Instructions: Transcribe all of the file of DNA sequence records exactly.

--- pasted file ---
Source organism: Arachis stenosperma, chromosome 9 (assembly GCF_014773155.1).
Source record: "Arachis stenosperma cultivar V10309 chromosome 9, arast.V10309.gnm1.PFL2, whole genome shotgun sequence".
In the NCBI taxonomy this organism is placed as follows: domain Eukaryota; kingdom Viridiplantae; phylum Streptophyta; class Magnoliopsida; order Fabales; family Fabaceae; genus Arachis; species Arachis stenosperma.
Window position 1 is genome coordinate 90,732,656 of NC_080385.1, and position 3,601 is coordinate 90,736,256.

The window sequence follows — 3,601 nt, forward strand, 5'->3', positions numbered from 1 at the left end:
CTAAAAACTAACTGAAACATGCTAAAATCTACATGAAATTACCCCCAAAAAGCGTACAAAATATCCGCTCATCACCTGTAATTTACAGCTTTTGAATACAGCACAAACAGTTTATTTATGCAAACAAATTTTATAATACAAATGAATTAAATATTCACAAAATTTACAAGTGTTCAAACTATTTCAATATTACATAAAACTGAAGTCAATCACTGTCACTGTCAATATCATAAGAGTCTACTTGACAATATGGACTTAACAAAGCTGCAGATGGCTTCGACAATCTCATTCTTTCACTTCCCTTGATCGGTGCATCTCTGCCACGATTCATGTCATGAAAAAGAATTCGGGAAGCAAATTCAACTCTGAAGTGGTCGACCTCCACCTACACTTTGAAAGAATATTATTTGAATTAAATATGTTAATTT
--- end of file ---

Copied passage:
Source organism: Arachis stenosperma, chromosome 9 (assembly GCF_014773155.1).
Source record: "Arachis stenosperma cultivar V10309 chromosome 9, arast.V10309.gnm1.PFL2, whole genome shotgun sequence".
In the NCBI taxonomy this organism is placed as follows: domain Eukaryota; kingdom Viridiplantae; phylum Streptophyta; class Magnoliopsida; order Fabales; family Fabaceae; genus Arachis; species Arachis stenosperma.
Window position 1 is genome coordinate 90,732,656 of NC_080385.1, and position 3,601 is coordinate 90,736,256.

The window sequence follows — 3,601 nt, forward strand, 5'->3', positions numbered from 1 at the left end:
CTAAAAACTAACTGAAACATGCTAAAATCTACATGAAATTACCCCCAAAAAGCGTACAAAATATCCGCTCATCACCTGTAATTTACAGCTTTTGAATACAGCACAAACAGTTTATTTATGCAAACAAATTTTATAATACAAATGAATTAAATATTCACAAAATTTACAAGTGTTCAAACTATTTCAATATTACATAAAACTGAAGTCAATCACTGTCACTGTCAATATCATAAGAGTCTACTTGACAATATGGACTTAACAAAGCTGCAGATGGCTTCGACAATCTCATTCTTTCACTTCCCTTGATCGGTGCATCTCTGCCACGATTCATGTCATGAAAAAGAATTCGGGAAGCAAATTCAACTCTGAAGTGGTCGACCTCCACCTACACTTTGAAAGAATATTATTTGAATTAAATATGTTAATTT